It was a scouting party of this detachment, led by Lieut Thayer, that first entered Chambersburg after it was burned by the Confederates in the summer of 1864, and gave authentic information of the route taken by the enemy on the retreat.
Some long-range signalling was done by the officers of this department. The stations were on an average fifteen miles apart, and in some instances they exchanged messages between stations that were thirty-five miles apart as a crow flies. Maryland Heights, for instance, is thirty-five miles from Fairview, and over this course messages were sent and received accurately, by flag and torch, on several occasions.
Dr Schmucker, in his Review of the Rebellion, says of these last attempts at invasion on the part of the Confederate leaders: "The pressure upon the throat of the Rebellion began to be as severe as to be intolerable, but in vain Lee tried to shake it off. In dispair he took advantage of a brief lull in Grant's activity, to send a few troops to join the irregular bands of northern and northwestern Virginia, in a raid upon Maryland and Pennsylvania, to threaten Washington, Baltimore and Philadelphia, in hope that, alarmed for the safety of the capital and northern cities, Grant might relax his hold; but he had mistaken this man. Grant sent the 19th Corps, just ordered on from the Department of the Gulf, to the Shenandoah Valley, and reinforced it temporarily with the 6th Corps, which he could well spare, and as soon as parcticable nominated Sheridan for the command of the Army of the Shenandoah; but he himself did not relax the pressure upon Lee's lines for an hour. Sheridan, after thoroughly reconnoitering his field, struck Early's Army a succession of fearful blows, sending him "whirling" through Winchester, on the 19th of September; driving him out of his strong position on Fisher's Hill, on the 22nd; pressing his pursuit up the valley, till Early's men were fain to take to the mountains; routing and forcing him back on the 8th and 12th of October; when, reinforced, he again ventured into battle with him, and on the 19th of October, sending him back in utter confusion, retreating twenty-six miles at night from the camp where, in the morning, he had fairly won a victory.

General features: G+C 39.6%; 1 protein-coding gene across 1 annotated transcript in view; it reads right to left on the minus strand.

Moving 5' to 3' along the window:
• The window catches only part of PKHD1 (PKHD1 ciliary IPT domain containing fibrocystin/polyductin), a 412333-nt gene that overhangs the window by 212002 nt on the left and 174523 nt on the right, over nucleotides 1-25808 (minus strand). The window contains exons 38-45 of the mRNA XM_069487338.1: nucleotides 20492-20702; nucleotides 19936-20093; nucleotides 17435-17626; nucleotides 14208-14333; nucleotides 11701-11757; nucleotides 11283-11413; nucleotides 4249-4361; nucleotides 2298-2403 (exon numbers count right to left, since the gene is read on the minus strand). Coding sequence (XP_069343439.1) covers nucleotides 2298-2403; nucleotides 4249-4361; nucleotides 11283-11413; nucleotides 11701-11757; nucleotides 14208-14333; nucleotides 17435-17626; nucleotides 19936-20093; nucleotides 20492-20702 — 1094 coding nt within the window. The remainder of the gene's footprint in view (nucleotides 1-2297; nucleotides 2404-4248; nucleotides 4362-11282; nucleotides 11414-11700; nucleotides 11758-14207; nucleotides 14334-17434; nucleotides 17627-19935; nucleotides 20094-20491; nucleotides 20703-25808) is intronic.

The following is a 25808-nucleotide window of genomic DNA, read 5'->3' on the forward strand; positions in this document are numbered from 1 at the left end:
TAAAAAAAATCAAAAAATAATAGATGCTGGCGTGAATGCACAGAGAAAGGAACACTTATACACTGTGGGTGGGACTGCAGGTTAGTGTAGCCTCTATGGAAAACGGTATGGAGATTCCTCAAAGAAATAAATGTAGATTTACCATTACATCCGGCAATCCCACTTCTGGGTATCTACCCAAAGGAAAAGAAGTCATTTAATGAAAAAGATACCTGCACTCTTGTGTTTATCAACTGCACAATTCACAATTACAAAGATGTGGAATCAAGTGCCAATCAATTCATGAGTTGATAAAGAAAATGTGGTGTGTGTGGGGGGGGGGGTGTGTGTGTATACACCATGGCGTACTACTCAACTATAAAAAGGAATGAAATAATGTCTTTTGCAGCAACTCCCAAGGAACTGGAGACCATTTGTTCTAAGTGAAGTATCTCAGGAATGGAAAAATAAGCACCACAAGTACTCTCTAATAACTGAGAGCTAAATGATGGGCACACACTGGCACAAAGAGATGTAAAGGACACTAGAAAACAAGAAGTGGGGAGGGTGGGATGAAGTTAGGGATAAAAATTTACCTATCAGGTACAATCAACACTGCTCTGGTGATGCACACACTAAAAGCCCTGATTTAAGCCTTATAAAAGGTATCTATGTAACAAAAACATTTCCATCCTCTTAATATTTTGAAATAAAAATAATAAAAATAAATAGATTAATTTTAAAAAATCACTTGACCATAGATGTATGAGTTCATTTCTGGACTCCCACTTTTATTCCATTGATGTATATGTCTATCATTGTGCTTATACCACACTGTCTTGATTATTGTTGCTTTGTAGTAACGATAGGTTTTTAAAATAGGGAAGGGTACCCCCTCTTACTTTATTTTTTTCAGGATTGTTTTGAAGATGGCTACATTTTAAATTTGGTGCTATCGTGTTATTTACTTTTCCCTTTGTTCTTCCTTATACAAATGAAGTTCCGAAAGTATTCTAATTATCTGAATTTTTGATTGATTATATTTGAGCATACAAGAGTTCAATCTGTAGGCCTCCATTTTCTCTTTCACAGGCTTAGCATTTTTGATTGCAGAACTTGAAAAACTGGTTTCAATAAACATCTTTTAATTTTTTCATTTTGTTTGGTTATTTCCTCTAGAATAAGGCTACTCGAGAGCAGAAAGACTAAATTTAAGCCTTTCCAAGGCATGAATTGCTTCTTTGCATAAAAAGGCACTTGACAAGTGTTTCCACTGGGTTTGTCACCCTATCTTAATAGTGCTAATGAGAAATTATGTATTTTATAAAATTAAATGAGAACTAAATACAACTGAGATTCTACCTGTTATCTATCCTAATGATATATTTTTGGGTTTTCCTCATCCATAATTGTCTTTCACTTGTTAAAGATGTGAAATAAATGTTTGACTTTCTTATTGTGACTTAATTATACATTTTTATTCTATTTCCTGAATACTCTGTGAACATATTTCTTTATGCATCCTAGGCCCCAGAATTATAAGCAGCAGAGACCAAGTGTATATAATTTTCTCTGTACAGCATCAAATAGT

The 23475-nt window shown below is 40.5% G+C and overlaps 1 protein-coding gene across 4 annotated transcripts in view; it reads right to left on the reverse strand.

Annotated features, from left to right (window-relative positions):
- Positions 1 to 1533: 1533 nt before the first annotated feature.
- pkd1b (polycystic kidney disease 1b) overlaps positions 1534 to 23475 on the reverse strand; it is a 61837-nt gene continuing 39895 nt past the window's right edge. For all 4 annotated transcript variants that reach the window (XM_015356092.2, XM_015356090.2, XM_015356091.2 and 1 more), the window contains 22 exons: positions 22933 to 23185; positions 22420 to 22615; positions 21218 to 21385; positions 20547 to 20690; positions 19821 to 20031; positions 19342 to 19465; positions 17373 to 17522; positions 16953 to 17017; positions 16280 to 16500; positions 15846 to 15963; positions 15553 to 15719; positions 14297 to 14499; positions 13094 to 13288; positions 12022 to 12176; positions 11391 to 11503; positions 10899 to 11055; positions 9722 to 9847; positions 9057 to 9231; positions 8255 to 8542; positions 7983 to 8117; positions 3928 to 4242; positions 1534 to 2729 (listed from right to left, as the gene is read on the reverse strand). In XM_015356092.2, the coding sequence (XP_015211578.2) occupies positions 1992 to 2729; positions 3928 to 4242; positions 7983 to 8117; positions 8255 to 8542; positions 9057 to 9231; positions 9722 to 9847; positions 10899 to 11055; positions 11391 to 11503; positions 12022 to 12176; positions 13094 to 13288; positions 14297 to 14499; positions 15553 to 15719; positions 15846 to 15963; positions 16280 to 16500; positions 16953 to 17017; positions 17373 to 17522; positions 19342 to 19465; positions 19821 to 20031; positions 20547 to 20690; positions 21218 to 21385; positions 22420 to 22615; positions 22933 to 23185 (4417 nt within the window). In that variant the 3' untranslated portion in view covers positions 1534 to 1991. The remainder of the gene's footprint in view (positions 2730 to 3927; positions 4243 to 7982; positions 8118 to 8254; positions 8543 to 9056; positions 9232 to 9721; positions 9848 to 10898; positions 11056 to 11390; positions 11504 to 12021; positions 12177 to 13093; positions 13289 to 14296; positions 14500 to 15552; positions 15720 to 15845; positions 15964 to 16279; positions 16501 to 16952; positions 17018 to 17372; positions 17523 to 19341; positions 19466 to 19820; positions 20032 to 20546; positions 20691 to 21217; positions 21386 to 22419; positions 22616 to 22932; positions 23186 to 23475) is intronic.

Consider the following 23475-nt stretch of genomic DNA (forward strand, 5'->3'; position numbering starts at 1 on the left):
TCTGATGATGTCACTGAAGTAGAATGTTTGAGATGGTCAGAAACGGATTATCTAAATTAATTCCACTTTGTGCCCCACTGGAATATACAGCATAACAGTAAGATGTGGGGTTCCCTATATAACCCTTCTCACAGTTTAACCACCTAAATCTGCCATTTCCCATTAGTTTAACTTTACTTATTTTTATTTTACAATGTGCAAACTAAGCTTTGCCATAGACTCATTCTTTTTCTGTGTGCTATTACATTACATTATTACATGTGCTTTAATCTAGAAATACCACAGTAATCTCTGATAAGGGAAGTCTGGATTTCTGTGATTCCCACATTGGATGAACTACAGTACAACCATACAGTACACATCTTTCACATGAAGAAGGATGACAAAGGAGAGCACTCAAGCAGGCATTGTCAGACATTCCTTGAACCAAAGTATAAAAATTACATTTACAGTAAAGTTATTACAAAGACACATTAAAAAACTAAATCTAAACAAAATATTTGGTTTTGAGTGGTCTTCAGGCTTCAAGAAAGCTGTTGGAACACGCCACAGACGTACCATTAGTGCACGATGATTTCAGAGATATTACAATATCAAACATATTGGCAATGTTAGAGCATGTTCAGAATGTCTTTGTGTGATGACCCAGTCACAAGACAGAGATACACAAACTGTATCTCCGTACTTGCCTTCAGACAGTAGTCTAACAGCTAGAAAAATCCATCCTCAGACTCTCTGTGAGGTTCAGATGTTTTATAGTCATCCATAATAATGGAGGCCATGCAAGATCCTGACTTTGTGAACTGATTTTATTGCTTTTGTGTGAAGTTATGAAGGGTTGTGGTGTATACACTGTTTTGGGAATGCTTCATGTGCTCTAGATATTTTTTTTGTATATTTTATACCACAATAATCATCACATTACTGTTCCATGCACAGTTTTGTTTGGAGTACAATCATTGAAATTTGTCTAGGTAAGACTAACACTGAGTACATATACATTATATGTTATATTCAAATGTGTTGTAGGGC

"Early completely discomfited, Sheridan desolated as with the besom of destruction the fertile valley of the Shenandoah, and the adjacent Lray and Little Fort valleys, the inhabitants of all of which had sustained and encouraged the guerrillas in their acts of plundering and murdering unarmed Union men.
"Lee found that this attempt to shake off his persistant adversary did not succeed. He had, indeed, plundered a part of Maryland and southern Pennsylvania; and burned Chambersburg; and had brought off a large number of horses and cattle; but what had he gained? Ewell's corps, or so much of it as Early had taken north, was almost destroyed, and the small remainder thoroughly demoralized. He had lost some hundred cannon and thousands of small arms, the latter a very severe loss, as he could not replace them; the plunder Early brought into Virginia had most of it been recaptured. and the valley of the Shenandoah, his principle dependence for supplies, had been thoroughly stripped of its horses, cattle and grain."